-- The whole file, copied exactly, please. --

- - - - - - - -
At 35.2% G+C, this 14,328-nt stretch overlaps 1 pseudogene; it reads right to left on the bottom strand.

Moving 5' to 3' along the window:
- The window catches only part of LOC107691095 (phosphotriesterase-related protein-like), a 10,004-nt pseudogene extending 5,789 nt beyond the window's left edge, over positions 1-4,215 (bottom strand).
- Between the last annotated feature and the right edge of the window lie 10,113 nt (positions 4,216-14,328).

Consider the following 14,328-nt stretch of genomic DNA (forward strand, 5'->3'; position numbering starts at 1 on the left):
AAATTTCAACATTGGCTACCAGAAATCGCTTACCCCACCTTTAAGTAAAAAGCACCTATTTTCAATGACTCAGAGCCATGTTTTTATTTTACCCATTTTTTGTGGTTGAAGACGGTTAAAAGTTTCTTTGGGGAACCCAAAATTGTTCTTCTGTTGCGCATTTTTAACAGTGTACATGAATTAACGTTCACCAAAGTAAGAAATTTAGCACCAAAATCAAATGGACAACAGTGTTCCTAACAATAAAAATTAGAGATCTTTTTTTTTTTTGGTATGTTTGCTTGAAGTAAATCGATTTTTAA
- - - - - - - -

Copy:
At 35.2% G+C, this 14,328-nt stretch overlaps 1 pseudogene; it reads right to left on the bottom strand.

Moving 5' to 3' along the window:
- The window catches only part of LOC107691095 (phosphotriesterase-related protein-like), a 10,004-nt pseudogene extending 5,789 nt beyond the window's left edge, over positions 1-4,215 (bottom strand).
- Between the last annotated feature and the right edge of the window lie 10,113 nt (positions 4,216-14,328).

Consider the following 14,328-nt stretch of genomic DNA (forward strand, 5'->3'; position numbering starts at 1 on the left):
AAATTTCAACATTGGCTACCAGAAATCGCTTACCCCACCTTTAAGTAAAAAGCACCTATTTTCAATGACTCAGAGCCATGTTTTTATTTTACCCATTTTTTGTGGTTGAAGACGGTTAAAAGTTTCTTTGGGGAACCCAAAATTGTTCTTCTGTTGCGCATTTTTAACAGTGTACATGAATTAACGTTCACCAAAGTAAGAAATTTAGCACCAAAATCAAATGGACAACAGTGTTCCTAACAATAAAAATTAGAGATCTTTTTTTTTTTTGGTATGTTTGCTTGAAGTAAATCGATTTTTAA